Rest in Peculiarity: 12 Unusual Deaths in the 20th Century
Rest in Peculiarity: 12 Unusual Deaths in the 20th Century

Rest in Peculiarity: 12 Unusual Deaths in the 20th Century

Khalid Elhassan - October 25, 2017

Rest in Peculiarity: 12 Unusual Deaths in the 20th Century
Leslie Harvey. Dirt City Chronicles

Leslie Harvey

Leslie Harvey (1944 – 1972), brother of 1970s glam rocker Alex Harvey, was a Scottish guitarist who played for a number of bands in the late 1960s and early 1970s, most notably the blues-rock band Stone the Crows, which he had co-founded in 1969. Born in Glasgow, Harvey’s career was full of mishaps and misfortunes, culminating with the final one that took his life.

During the 1960s, Harvey had been asked to join The Animals but turned down the opportunity in order to stay with his brother’s band. The Animals went on to become superstars, with hits that became classics such as House of the Rising Sun, We Gotta Get Out of This Place, and Don’t Let Me Be Misunderstood. The gig with his brother’s band did not work out, so Harvey joined another band, Blues Council. However, soon after making their first album, the band’s tour van crashed, killing its lead vocalist and bassist, and the survivors went their separate ways.

In 1969, Harvey co-founded Stone the Crows, which steadily climbed the rock ladder and by 1972 was on the cusp of breaking out, fresh off a successful 1971 album, Teenage Kicks, and managed by Led Zepplin’s legendary Peter Grant. On May 3rd, 1972, the band were preparing for a show before a crowd at the Swansea Ballroom in Swansea, Wales, when Harvey’s bad luck struck one last time.

It was a rainy day, with puddles on the stage, when the unfortunate guitarist came in contact with a poorly grounded microphone to perform a soundcheck while tuning his guitar. Touching the microphone with wet hands, Leslie Harvey was electrocuted to death, live onstage before thousands of horrified onlookers. The band broke up soon thereafter.

Rest in Peculiarity: 12 Unusual Deaths in the 20th Century
Kurt Godel. The New Yorker

Kurt Godel

Kurt Godel (1906 – 1978) was an Austrian-American logician, philosopher, and mathematician considered to be in the same league as Aristotle as one history’s greatest logicians. He is best known for his Incompleteness Theorem, one of the 20th century’s most significant mathematical results, which posits that within any axiomatic mathematical system, there are propositions which can be neither proved nor disproved based on that system’s axioms.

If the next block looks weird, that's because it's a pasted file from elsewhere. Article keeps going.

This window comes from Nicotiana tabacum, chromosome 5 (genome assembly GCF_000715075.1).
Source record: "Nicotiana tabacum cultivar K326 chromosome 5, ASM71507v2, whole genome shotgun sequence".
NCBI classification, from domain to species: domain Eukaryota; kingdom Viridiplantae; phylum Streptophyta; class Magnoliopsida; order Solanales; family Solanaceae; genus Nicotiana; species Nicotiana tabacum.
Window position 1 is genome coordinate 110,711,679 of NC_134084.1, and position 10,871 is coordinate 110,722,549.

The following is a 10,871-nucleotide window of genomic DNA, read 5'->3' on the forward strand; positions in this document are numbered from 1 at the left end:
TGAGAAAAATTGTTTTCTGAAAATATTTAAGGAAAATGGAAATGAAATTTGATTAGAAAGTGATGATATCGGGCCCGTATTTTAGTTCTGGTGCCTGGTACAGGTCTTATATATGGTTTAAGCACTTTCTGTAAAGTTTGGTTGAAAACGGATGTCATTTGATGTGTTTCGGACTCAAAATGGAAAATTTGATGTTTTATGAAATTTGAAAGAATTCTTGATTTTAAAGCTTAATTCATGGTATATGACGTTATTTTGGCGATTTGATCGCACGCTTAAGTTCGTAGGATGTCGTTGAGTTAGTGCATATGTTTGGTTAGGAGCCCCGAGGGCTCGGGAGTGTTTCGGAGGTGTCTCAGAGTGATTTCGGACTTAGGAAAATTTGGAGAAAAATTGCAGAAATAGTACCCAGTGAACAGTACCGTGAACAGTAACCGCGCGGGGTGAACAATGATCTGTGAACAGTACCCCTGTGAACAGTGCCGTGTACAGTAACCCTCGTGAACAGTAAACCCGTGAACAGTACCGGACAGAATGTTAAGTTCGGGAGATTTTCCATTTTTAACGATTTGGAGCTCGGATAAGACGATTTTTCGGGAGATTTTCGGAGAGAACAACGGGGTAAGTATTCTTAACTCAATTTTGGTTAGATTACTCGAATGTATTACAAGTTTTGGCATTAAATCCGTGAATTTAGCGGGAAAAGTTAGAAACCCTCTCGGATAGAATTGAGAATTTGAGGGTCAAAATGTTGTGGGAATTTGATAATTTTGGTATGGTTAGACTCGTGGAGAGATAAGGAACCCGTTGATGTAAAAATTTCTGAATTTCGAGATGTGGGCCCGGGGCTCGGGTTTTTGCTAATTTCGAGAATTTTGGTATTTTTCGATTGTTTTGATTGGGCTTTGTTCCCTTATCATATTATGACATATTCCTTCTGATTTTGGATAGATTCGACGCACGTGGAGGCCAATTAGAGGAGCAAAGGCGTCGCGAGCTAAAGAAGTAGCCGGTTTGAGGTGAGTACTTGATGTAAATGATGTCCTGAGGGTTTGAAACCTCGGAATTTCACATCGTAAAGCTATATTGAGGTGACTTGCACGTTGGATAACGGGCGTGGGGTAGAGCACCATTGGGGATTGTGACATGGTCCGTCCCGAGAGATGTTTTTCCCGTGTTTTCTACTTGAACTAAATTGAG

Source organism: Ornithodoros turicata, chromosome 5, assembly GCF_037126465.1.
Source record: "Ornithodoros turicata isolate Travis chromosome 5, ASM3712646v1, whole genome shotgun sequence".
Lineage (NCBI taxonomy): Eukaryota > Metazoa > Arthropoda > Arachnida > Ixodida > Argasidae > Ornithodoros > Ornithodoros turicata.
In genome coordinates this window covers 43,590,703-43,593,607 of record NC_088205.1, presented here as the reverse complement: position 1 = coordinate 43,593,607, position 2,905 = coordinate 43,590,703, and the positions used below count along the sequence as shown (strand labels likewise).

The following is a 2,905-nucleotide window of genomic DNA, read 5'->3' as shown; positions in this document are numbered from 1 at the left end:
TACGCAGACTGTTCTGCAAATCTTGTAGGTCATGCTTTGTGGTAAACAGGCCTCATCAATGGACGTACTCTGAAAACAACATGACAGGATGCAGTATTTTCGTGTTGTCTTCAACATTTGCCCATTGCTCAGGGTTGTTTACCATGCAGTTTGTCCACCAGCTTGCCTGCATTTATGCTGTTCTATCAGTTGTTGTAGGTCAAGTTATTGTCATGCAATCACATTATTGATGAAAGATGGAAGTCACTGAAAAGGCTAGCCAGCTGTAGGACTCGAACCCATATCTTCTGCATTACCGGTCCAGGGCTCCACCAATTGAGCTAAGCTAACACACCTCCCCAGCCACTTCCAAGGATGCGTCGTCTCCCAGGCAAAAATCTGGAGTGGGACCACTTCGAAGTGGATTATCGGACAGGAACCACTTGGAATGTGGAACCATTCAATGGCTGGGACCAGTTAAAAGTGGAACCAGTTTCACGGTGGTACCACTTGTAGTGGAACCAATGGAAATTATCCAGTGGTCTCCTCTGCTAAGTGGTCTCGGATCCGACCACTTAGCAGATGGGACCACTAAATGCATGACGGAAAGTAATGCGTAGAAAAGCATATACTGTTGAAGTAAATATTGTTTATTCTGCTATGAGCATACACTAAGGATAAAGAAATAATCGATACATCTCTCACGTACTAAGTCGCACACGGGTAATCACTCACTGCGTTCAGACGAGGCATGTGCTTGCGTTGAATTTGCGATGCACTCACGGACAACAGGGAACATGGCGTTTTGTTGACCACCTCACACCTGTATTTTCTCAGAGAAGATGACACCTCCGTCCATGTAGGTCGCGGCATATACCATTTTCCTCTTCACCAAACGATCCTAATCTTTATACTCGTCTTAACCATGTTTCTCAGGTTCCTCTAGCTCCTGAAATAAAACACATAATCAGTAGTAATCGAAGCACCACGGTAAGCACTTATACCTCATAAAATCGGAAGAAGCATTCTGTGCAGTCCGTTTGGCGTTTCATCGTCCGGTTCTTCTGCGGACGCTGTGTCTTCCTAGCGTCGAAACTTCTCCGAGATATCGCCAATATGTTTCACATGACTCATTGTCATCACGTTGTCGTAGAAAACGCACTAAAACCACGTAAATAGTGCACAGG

Godel was born in the Austro-Hungarian Empire, in Brno, in what is now the Czech Republic. At age 6, he endured a bout with rheumatic fever, an inflammatory heart disease, which left him sickly for the remainder of his childhood, and with a lifelong concern about his health that grew into hypochondria, and eventually became a full-blown paranoia that would do him in.

Brilliant since childhood, by 1929 he had graduated from the University of Vienna, an intellectual hub of the world in those days, and joined its faculty the following year. His brilliance, however, was marred by a paranoia that kept him at a distance from the university’s other brilliant minds and left him convinced that the 20th century as a whole was hostile to him.

After publication of his Incompleteness Theorem, he became a celebrity within intellectual circles and traveled to the US many a time in the 1930s. There, he met and befriended Albert Einstein, and started lecturing at Princeton University. When the Nazis annexed Austria in 1938, Godel’s friendship with Jewish intellectuals made him suspect, and between that and fear of getting conscripted into the Wehrmacht, he fled to the US, wherewith the help of Einstein, he got a position teaching at Princeton’s Institute for Advanced Studies, where he remained until his retirement in 1976.

His paranoia worsened as he aged, however, and he suffered bouts of mental instability, mainly a persecutory delusion that left him with an irrational fear of getting poisoned. As such, he would only eat food that his wife had prepared for him and then tasted first. When in 1977 she was hospitalized for 6 months and was unable to prepare his food, he refused to eat and literally starved to death – he was down to 65 pounds by the time he died.

Rest in Peculiarity: 12 Unusual Deaths in the 20th Century
Magazine article addressing why Stefan Edberg, who caused Wertheim’s death, doesn’t smile. STE Fans

Dick Wertheim

Richard “Dick” Wertheim (1923 – 1983) was a former tennis player who went on to become a linesman. Unfortunately nicknamed, or perhaps presciently so considering how he died, he suffered a fatal mishap while officiating the 1983 US Open Junior Boys title match between 17-year-old Stefan Edberg of Sweden, and 18-year-old Simon Youl of Australia.